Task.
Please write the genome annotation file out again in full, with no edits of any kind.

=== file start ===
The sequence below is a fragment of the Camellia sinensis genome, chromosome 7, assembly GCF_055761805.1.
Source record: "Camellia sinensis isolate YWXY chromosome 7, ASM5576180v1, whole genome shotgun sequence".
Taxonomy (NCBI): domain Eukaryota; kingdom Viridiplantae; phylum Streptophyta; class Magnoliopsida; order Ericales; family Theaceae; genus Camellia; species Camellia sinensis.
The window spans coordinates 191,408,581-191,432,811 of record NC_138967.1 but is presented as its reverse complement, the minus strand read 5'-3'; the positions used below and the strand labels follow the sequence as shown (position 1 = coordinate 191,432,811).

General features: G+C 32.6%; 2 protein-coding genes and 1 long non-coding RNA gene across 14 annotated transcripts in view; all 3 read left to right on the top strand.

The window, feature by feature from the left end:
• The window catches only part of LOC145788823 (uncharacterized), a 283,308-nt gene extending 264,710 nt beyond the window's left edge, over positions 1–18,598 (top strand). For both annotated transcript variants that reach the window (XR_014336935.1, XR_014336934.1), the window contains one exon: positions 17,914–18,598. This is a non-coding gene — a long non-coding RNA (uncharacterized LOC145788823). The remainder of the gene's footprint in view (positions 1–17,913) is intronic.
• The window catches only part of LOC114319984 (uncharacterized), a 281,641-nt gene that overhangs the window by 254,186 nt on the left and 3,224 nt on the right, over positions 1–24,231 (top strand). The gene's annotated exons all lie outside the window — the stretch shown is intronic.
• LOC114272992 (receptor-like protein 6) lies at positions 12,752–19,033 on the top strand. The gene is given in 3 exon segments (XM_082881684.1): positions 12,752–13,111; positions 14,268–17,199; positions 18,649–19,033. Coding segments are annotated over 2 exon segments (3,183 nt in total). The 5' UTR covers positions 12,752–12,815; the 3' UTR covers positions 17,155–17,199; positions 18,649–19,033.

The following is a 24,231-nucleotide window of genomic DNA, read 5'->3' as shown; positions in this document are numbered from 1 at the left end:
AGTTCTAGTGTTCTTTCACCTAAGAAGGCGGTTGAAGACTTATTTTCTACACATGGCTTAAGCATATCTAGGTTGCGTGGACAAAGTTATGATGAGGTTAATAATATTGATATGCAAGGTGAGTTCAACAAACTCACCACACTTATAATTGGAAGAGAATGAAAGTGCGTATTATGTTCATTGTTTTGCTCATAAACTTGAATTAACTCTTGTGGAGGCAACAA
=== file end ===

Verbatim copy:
The sequence below is a fragment of the Camellia sinensis genome, chromosome 7, assembly GCF_055761805.1.
Source record: "Camellia sinensis isolate YWXY chromosome 7, ASM5576180v1, whole genome shotgun sequence".
Taxonomy (NCBI): domain Eukaryota; kingdom Viridiplantae; phylum Streptophyta; class Magnoliopsida; order Ericales; family Theaceae; genus Camellia; species Camellia sinensis.
The window spans coordinates 191,408,581-191,432,811 of record NC_138967.1 but is presented as its reverse complement, the minus strand read 5'-3'; the positions used below and the strand labels follow the sequence as shown (position 1 = coordinate 191,432,811).

General features: G+C 32.6%; 2 protein-coding genes and 1 long non-coding RNA gene across 14 annotated transcripts in view; all 3 read left to right on the top strand.

The window, feature by feature from the left end:
• The window catches only part of LOC145788823 (uncharacterized), a 283,308-nt gene extending 264,710 nt beyond the window's left edge, over positions 1–18,598 (top strand). For both annotated transcript variants that reach the window (XR_014336935.1, XR_014336934.1), the window contains one exon: positions 17,914–18,598. This is a non-coding gene — a long non-coding RNA (uncharacterized LOC145788823). The remainder of the gene's footprint in view (positions 1–17,913) is intronic.
• The window catches only part of LOC114319984 (uncharacterized), a 281,641-nt gene that overhangs the window by 254,186 nt on the left and 3,224 nt on the right, over positions 1–24,231 (top strand). The gene's annotated exons all lie outside the window — the stretch shown is intronic.
• LOC114272992 (receptor-like protein 6) lies at positions 12,752–19,033 on the top strand. The gene is given in 3 exon segments (XM_082881684.1): positions 12,752–13,111; positions 14,268–17,199; positions 18,649–19,033. Coding segments are annotated over 2 exon segments (3,183 nt in total). The 5' UTR covers positions 12,752–12,815; the 3' UTR covers positions 17,155–17,199; positions 18,649–19,033.

The following is a 24,231-nucleotide window of genomic DNA, read 5'->3' as shown; positions in this document are numbered from 1 at the left end:
AGTTCTAGTGTTCTTTCACCTAAGAAGGCGGTTGAAGACTTATTTTCTACACATGGCTTAAGCATATCTAGGTTGCGTGGACAAAGTTATGATGAGGTTAATAATATTGATATGCAAGGTGAGTTCAACAAACTCACCACACTTATAATTGGAAGAGAATGAAAGTGCGTATTATGTTCATTGTTTTGCTCATAAACTTGAATTAACTCTTGTGGAGGCAACAA